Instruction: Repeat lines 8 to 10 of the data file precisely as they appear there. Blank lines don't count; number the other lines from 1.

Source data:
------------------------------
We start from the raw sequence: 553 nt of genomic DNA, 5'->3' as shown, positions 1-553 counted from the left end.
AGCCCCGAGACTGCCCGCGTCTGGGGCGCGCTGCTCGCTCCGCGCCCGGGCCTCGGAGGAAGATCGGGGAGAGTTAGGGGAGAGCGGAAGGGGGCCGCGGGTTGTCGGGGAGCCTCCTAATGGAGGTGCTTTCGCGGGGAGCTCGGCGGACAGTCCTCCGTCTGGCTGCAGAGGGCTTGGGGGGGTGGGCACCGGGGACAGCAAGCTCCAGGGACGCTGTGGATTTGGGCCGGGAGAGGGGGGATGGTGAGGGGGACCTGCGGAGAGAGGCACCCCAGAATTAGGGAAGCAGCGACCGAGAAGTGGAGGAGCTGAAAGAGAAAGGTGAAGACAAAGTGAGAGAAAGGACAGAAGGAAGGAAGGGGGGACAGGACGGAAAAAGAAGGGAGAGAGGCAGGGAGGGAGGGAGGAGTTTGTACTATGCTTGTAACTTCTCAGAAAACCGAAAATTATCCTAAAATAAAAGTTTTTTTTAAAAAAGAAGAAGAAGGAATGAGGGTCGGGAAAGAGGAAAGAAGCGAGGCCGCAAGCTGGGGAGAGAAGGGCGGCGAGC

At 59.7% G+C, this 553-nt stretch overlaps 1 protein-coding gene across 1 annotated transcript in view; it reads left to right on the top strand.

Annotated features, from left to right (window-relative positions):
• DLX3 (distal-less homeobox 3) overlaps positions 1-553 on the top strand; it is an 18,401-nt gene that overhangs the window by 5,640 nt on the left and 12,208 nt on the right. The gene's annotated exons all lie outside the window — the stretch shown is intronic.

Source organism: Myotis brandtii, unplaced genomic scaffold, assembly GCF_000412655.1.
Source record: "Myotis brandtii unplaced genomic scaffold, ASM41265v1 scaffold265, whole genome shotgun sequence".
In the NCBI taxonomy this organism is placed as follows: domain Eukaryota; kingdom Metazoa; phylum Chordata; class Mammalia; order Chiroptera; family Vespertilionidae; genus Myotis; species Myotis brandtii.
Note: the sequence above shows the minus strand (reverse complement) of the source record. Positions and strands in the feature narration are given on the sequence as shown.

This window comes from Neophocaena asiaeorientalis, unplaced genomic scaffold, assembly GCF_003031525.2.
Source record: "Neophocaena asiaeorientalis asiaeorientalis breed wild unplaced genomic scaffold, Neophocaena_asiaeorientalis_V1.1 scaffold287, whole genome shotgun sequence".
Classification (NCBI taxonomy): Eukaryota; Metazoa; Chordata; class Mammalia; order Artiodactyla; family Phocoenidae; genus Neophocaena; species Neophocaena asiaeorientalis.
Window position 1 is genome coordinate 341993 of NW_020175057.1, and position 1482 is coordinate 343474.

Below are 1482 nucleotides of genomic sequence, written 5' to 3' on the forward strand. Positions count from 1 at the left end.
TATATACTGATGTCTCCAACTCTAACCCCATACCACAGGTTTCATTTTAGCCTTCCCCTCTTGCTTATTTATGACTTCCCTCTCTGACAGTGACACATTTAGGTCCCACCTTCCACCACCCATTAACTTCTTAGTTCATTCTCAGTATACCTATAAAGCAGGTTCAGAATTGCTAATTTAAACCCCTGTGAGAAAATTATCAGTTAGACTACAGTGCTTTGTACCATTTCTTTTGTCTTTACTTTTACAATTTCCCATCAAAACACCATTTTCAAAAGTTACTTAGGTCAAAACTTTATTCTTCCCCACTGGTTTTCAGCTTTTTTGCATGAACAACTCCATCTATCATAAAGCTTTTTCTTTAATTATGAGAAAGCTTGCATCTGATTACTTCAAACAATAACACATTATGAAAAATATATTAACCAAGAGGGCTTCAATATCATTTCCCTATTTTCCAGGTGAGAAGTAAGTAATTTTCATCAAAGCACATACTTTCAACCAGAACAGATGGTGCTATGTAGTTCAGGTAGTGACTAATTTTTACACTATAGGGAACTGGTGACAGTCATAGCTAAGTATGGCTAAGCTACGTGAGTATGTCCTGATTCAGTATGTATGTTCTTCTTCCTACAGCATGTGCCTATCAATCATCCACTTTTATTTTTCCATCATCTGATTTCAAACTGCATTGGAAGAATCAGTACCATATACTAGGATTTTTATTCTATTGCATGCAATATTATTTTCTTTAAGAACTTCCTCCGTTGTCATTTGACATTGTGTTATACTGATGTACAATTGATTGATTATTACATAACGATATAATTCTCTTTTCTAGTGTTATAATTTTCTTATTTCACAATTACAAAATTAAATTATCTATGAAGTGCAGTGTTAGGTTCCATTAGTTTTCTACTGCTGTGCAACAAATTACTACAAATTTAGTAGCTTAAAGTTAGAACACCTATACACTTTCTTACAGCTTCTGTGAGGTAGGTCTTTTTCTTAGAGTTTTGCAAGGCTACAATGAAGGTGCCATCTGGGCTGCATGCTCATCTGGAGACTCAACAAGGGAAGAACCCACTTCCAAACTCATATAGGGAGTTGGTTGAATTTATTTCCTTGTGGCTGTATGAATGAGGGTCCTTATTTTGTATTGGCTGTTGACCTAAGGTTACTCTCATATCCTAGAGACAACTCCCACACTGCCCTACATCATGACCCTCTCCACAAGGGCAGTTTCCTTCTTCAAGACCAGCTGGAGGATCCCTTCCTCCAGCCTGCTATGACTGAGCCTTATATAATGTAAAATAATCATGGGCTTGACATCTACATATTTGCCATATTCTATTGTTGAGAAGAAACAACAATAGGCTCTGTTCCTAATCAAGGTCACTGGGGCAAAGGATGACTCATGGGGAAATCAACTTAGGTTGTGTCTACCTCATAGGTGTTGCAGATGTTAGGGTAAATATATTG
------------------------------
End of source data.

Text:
In the NCBI taxonomy this organism is placed as follows: domain Eukaryota; kingdom Metazoa; phylum Chordata; class Mammalia; order Chiroptera; family Vespertilionidae; genus Myotis; species Myotis brandtii.
Note: the sequence above shows the minus strand (reverse complement) of the source record. Positions and strands in the feature narration are given on the sequence as shown.

This window comes from Neophocaena asiaeorientalis, unplaced genomic scaffold, assembly GCF_003031525.2.